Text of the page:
RW Baird increased its price target on InvenSense (NYSE:INVN) for the second time in five weeks on Monday. The target increase stems from the belief that InvenSense is the only MEMS chip supplier for the Samsung (NASDAQOTH:SSNLF) Galaxy S5 and growth opportunities from a potential wearable device from Apple (NASDAQ:AAPL).
These are both strong possibilities for InvenSense, but the idea that the analyst hadn't priced this potential into its last upgrade, just last month, seems farfetched.
The biggest thing that's changed in between target raises is InvenSense's price -- up 16% since the day before the last upgrade. With shares already touching the firm's price target, it either needs to increase its price target or shed its outperform rating. It might as well give shares a $40 price target.
Don't get me wrong, I'm not saying shares will go to $40. I'm saying InvenSense has a strong future, and its current price only plays a small role in whether to buy into the company. If you like it at $20, you'll probably still like it at $23.
Samsung has played a large role in InvenSense's recent success. Over the last two years, InvenSense has increased its share from 30% of Samsung's designs to 50%. The company expects that number to continue improving as it works more closely with the Korean electronics maker.
It's likely the company tapped InvenSense for its motion sensing chips in the Galaxy S5 this time around. It's not tapping InvenSense for more of its low-end phones, it's asking it to supply chips for high-end devices like the Galaxy Note 3. The Note 3 included InvenSense's MPU-6500 6-axis combination gyroscope and accelerometer. STMicroelectronics won the 6-axis design for the S4 last year.
InvenSense's newest 6-axis chip, the MPU-6515, is specially designed with the latest version of Android in mind. Using the chip would help Samsung extend battery life and improve core processing capabilities. Considering Samsung has been tapping InvenSense more frequently, it shouldn't be a surprise if the teardown shows either the MPU-6515 or its predecessor.
Moreover, Samsung continues to lead the charge into wearable devices with its Galaxy Gear line. InvenSense won the design in the first generation of the device, and it would be a surprise if the company changed courses. InvenSense is focused on providing low-power "AlwaysOn" chips especially suited for wearables. Perhaps it can leverage this strength into more smartphone designs going forward.
InvenSense has yet to win a design at Apple, despite a steady stream of rumors. Most recently, the company was rumored last week to have won a design in the iPhone 6. A note from Needham the next day indicated that there was no indication InvenSense has an optical image stabilization design win with Apple.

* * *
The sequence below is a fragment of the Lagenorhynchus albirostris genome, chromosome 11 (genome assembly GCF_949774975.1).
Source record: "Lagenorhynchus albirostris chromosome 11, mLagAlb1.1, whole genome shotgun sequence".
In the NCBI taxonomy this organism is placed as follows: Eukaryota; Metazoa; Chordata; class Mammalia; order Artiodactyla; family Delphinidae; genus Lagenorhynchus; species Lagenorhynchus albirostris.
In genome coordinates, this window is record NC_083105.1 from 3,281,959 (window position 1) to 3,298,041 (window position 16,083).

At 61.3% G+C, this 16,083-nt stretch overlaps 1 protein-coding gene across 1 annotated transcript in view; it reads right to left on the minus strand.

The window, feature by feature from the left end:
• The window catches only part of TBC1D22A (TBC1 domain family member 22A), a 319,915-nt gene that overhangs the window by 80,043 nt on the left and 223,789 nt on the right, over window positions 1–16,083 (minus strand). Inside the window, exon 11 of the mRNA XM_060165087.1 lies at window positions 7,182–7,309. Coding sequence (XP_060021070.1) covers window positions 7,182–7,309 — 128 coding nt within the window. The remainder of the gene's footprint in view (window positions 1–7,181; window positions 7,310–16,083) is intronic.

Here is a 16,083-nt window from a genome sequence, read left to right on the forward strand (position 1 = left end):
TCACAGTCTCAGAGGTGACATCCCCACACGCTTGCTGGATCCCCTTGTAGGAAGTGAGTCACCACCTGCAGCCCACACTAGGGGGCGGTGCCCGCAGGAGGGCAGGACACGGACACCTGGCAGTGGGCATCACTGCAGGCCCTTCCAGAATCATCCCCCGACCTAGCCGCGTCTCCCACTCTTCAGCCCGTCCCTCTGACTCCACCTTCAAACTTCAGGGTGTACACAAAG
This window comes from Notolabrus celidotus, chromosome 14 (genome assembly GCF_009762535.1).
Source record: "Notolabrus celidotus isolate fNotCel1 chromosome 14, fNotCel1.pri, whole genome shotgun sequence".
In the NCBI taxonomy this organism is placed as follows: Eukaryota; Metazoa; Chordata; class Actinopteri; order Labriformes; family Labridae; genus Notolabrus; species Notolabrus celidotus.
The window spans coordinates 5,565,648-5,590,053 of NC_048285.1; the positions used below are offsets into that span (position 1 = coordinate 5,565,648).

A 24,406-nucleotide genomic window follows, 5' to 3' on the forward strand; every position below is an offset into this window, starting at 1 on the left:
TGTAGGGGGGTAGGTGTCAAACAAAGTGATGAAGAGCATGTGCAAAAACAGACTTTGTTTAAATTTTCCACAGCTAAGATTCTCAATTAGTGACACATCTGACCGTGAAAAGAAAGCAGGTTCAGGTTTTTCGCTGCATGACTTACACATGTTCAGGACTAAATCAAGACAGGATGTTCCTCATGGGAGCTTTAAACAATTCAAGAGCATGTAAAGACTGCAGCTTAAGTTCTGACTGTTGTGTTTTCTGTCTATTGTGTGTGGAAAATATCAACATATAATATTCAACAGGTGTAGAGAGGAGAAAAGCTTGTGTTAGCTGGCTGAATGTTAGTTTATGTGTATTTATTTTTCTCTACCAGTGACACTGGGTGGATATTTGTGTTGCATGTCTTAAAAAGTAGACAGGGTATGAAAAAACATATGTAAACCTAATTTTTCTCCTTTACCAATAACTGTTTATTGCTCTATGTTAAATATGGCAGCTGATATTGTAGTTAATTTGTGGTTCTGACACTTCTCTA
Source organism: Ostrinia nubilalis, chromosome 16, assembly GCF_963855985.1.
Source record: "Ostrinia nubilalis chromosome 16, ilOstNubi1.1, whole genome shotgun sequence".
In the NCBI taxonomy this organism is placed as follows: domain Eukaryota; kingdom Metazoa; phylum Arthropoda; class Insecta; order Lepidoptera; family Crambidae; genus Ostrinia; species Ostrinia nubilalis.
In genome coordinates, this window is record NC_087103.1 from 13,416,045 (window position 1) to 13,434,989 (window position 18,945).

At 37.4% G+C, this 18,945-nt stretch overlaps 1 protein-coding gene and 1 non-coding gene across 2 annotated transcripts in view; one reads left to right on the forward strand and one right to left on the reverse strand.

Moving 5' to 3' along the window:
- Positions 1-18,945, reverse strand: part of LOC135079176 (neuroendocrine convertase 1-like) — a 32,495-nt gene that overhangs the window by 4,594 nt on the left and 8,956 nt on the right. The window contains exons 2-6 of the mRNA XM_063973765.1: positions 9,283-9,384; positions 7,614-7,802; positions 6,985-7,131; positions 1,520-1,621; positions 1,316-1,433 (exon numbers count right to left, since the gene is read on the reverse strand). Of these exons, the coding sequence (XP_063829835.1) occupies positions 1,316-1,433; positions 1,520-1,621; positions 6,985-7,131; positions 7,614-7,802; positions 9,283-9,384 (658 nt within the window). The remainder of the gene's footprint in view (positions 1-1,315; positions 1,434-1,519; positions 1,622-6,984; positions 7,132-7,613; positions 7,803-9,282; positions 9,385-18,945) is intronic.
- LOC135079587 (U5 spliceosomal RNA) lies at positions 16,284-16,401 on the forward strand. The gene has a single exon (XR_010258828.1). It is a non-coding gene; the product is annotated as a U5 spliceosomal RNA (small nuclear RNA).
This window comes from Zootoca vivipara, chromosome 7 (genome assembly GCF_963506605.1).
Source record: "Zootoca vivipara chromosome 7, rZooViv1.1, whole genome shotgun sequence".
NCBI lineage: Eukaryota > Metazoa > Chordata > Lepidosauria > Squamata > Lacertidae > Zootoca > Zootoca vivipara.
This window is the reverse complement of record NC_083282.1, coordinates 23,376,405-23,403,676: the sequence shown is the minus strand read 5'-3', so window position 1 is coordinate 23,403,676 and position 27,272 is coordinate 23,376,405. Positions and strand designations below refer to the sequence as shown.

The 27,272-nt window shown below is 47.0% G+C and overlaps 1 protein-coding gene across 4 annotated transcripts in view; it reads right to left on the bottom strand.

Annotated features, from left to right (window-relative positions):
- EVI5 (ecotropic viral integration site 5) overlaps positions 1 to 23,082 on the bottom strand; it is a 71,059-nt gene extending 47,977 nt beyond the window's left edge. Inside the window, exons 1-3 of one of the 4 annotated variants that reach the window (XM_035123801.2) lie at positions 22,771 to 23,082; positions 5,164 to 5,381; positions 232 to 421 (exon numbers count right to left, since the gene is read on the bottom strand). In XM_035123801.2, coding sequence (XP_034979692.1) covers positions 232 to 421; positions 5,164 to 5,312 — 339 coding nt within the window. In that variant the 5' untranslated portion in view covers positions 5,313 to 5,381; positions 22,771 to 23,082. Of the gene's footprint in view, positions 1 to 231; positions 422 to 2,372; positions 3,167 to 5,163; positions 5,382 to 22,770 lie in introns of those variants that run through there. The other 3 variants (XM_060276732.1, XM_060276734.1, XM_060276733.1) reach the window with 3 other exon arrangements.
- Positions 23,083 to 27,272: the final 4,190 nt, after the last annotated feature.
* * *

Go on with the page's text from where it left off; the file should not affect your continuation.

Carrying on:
If InvenSense does win a design with Apple for the iPhone 6, it would give the company a significant revenue boost. Apple may have decided to transition to a 6-axis sensor, but InvenSense will still have to compete with STMicroelectronics and Bosch for the socket. The company doesn't have the advantages of strong integration with the OS like it does with Android OEMs. Thus, while still a strong possibility, it's less likely InvenSense will win the iPhone 6 design compared to the Galaxy S5 design.
Should Apple prove a separate rumor true, however, and release an iWatch, InvenSense does hold a few advantages that could lead to its first design win with Apple. Most notably, InvenSense is working to optimize its chips' power consumption and provide AlwaysOn capabilities. Its newest 6-axis design, the ICM-20628, draws just 20 milliwatts of power -- a 60% reduction from the previous generation -- and less than any competitor.
Power consumption is a primary concern in wearable design, as battery size is smaller and battery life is of even more importance than smartphones.
Ignore the price target, focus on fundamentals
InvenSense's future looks bright. The company continues to gain share at the largest smartphone manufacturer, and it has leading technology suited for the next step in mobile computing. All of these rumors don't make the company cheap, though. At a forward P/E around 35, it trades at a premium to the market.
Nonetheless, InvenSense looks like it can support that valuation as it continues winning new designs. The company expects to accelerate revenue growth in fiscal 2015, after slower growth in 2014. A design win with Apple, either in the iPhone or the rumored iWatch, would add significantly to earnings, but the company still has plenty of room to grow in the Android camp including strong potential in the Galaxy S4.
Adam Levy owns shares of Apple. The Motley Fool recommends Apple and InvenSense. The Motley Fool owns shares of Apple and InvenSense. Try any of our Foolish newsletter services free for 30 days. We Fools may not all hold the same opinions, but we all believe that considering a diverse range of insights makes us better investors. The Motley Fool has a disclosure policy.